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Vietnam Wants to Grow Film Industry

Vietnam’s movie business is growing quickly. New theaters are being built across the country. Young filmmakers are entering the market.

In the past, movies about Vietnam centered on Hollywood’s ideas about the Vietnam War. They starred American actors with Vietnamese playing background parts. But this is changing.

Academy Awards submission

Ngo Thanh Van became an international movie star with her part in the latest version of Crouching Tiger, Hidden Dragon. Now she has turned to directing. Her newest film is called The Tailor. It will be Vietnam’s official entry for next year’s Academy Awards in the foreign language category.

“Making movies in the Vietnamese market is a risky business, not just for me,” Van told the internet news site Zing. “But it is because it is difficult that I want to put all my heart into doing it."

Movie poster for the Vietnamese film Co Ba Saigon, or The Tailor.
Movie poster for the Vietnamese film Co Ba Saigon, or The Tailor.

Increasing demand

Increasing interest is coming from both Vietnamese filmmakers and Vietnamese movie-goers. The theater group CGV reported a 30 percent increase in profits for 2017 compared to the year before. CGV is just one company that shows movies, but it controls nearly half the movie theaters in the Southeast Asian country.

Critics call it a monopoly, but its market position shows the industry’s growth. Besides the South Korean-owned CGV, other movie theater companies in Vietnam include BHD, Galaxy, Skyline, Cinestar, Cinebox and Lotte.

The theaters are trying to meet demand for movies in an economy that is expanding at a rate of nearly 7 percent every year.

Vietnam’s growth has caused companies like Netflix, and another streaming service, iflix, to get into the Vietnamese market.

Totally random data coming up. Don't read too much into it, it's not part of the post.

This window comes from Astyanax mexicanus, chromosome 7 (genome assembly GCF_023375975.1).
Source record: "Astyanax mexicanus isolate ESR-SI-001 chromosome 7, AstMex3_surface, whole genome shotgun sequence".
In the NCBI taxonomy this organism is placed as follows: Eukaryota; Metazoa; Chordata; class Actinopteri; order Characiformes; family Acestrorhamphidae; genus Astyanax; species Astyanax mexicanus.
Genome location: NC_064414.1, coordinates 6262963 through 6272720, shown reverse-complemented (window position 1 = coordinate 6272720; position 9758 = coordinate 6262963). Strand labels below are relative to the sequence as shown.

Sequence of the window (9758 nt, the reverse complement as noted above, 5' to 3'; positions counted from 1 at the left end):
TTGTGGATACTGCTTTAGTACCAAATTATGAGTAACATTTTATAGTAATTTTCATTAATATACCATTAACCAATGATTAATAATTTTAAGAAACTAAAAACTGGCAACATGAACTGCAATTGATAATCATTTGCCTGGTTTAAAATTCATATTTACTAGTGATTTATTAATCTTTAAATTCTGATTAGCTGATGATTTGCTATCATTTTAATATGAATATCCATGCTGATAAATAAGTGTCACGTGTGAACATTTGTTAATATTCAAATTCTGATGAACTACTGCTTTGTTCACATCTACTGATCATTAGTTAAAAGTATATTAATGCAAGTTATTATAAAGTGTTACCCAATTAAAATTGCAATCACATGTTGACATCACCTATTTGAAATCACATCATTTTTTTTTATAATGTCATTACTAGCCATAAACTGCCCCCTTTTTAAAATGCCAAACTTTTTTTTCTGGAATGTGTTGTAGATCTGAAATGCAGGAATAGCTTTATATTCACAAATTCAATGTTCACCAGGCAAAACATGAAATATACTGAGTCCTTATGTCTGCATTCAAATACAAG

The investment advice company Investar wrote in an analysis of the film industry: “When a country develops, the next developmental need will be entertainment, so it is important to capture this demand.” It also said that money is being invested in the business.

Diaspora comes home

The growth of Vietnamese movies comes as more Vietnamese and Vietnamese-American actors appear in international films. The Netflix movie To All the Boys I’ve Loved Before stars a Vietnamese-American born in the Mekong Delta area. In Downsizing, actor Matt Damon performs with Hong Chau, who uses a thick Vietnamese accent but earned a Golden Globe nomination.

And people with Vietnamese ancestry are returning. American actors, directors, producers and film editors have returned to Vietnam in recent years, like Johnny Tri and Charlie Nguyen.

Filmmakers from France, a former colonial ruler of Vietnam, have also arrived, such as two French-Vietnamese who set up an animation business in Ho Chi Minh City.

Performer Nguyen Cao Ky Duyen said on her Facebook page, “If you support Vietnamese movies, the movies will be profitable, and investors will put in more money.”

She added that Vietnam has plenty of beautiful areas to film movies.

Hong Chau and Matt Damon in the film
Hong Chau and Matt Damon in the film "Downsizing." (Paramount Pictures)

A good place for movie-making

Kong: Skull Island is a good example of a successful movie filmed in Vietnam. It is the latest version of the famous King Kong movies. It includes pictures of the green waters of Halong Bay, a UNESCO World Heritage place.

The film also signaled an important change in movies in Vietnam. The film takes place during the Vietnam War. But, it celebrates the performances of Samuel L. Jackson and Brie Larson and the natural beauty of the country.

Vietnamese-language films are being watched around the world. They include films like Cyclo and The White Silk Dress. Local people hope those are just the start of a growing trend.

“We know that Vietnamese movies are not yet equal with neighboring countries, because we are still in a period of opening up,” said Ky Duyen. “But that does not mean that we will not catch up.”

India has Bollywood. Nigeria has Nollywood. Vietnam may soon develop its own version: Vollywood.

I’m Susan Shand

VOA’s Ha Nguyen reported this story. Susan Shand adapted the story for Learning English. George Grow was the editor.

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